Is Marc Blitzstein’s “Regina,” which opened Saturday night at Opera Theatre of St. Louis, an opera or musical theater? It has elements of both, with dialogue that’s frequently spoken over music and arias that demand serious voices and real singing. Whichever it is, it’s a gripping music drama in the hands of a superb cast and production team.
Set in small-town Alabama in 1900, it’s based on Lillian Hellman’s 1939 play “The Little Foxes.” There is nothing remotely amiable about Regina Giddens: She’s cold, calculating and capable of doing whatever it takes to get whatever she wants — and her wants are boundless. Her brothers, Ben and Oscar Hubbard, whose specialties are sharp dealing and prevarication, commit the signal error of underestimating her.
In the title role, mezzo-soprano Susan Graham (who usually portrays amiable characters) is an imperious force of nature. It’s a demanding role, with an unusually wide vocal range to go with its daunting dramatic requirements; she nailed it in every respect, singing powerfully with acting to match.
The rest of the cast, headed by three other distinguished artists, was equally remarkable. Soprano Susanna Phillips was touching as Birdie, the music-loving daughter of Southern aristocracy whom Oscar married so that Ben could get her family plantation, Lionnet; her third-act aria was heartbreaking.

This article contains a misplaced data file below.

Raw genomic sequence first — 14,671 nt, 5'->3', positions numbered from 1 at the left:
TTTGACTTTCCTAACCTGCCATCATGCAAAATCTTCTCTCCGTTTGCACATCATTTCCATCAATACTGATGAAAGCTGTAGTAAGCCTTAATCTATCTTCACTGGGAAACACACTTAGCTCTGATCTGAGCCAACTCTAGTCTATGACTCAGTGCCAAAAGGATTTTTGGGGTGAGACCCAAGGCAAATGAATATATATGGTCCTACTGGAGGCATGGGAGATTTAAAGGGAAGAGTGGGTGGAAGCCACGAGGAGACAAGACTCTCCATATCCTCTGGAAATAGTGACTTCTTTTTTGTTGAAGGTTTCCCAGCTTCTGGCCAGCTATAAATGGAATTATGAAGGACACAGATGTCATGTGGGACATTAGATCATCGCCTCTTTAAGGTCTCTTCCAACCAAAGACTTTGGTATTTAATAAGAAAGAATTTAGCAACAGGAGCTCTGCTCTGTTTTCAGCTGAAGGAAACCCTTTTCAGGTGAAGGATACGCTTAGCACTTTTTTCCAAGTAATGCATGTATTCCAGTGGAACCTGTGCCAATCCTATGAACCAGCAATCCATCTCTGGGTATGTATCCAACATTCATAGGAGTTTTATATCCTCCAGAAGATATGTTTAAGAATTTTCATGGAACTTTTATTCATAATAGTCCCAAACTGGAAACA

Bass-baritone James Morris, making his OTSL debut, gave a subtle performance as Ben, who maintains an ironic sense of humor and spins ways to put the blame on others. As the less-subtle Oscar, baritone Ron Raines was a well-matched third sibling.
Soprano Monica Dewey easily held her own in this distinguished company as Alexandra, “Zan,” Regina’s daughter, singing beautifully and maturing as we watched. As her father, the ailing Horace Giddens, bass-baritone Kristopher Imiter brought a weary dignity to his role.
Addie, the Giddens family housekeeper and a beacon of decency, was sympathetically portrayed by mezzo-soprano Melody Wilson; tenor Michael Day was appropriately slimy as the young and amoral Leo Hubbard. Chaz-men Williams-Ali shone in the (mostly off-stage) role of Jazz; Robert Stahley created a solid character as William Marshall, the businessman from Chicago.
There were no weak links in the large cast; Cary John Franklin’s chorus sang (and danced Sean Curran’s choreography) well. In the pit, music director emeritus Stephen Lord made an excellent case for the score, with the help of the St. Louis Symphony Orchestra.
Artistic director James Robinson brought out the family’s fraught dynamics effectively in ways both large and subtle; having Addie depart with Alexandra at the end was a nice touch. Allen Moyer’s set, dominated by a giant painting of Lionnet and a long staircase, was marred by walls of mottled gray, like the inside of a bunker. James Schuette’s handsome costumes were true to the period.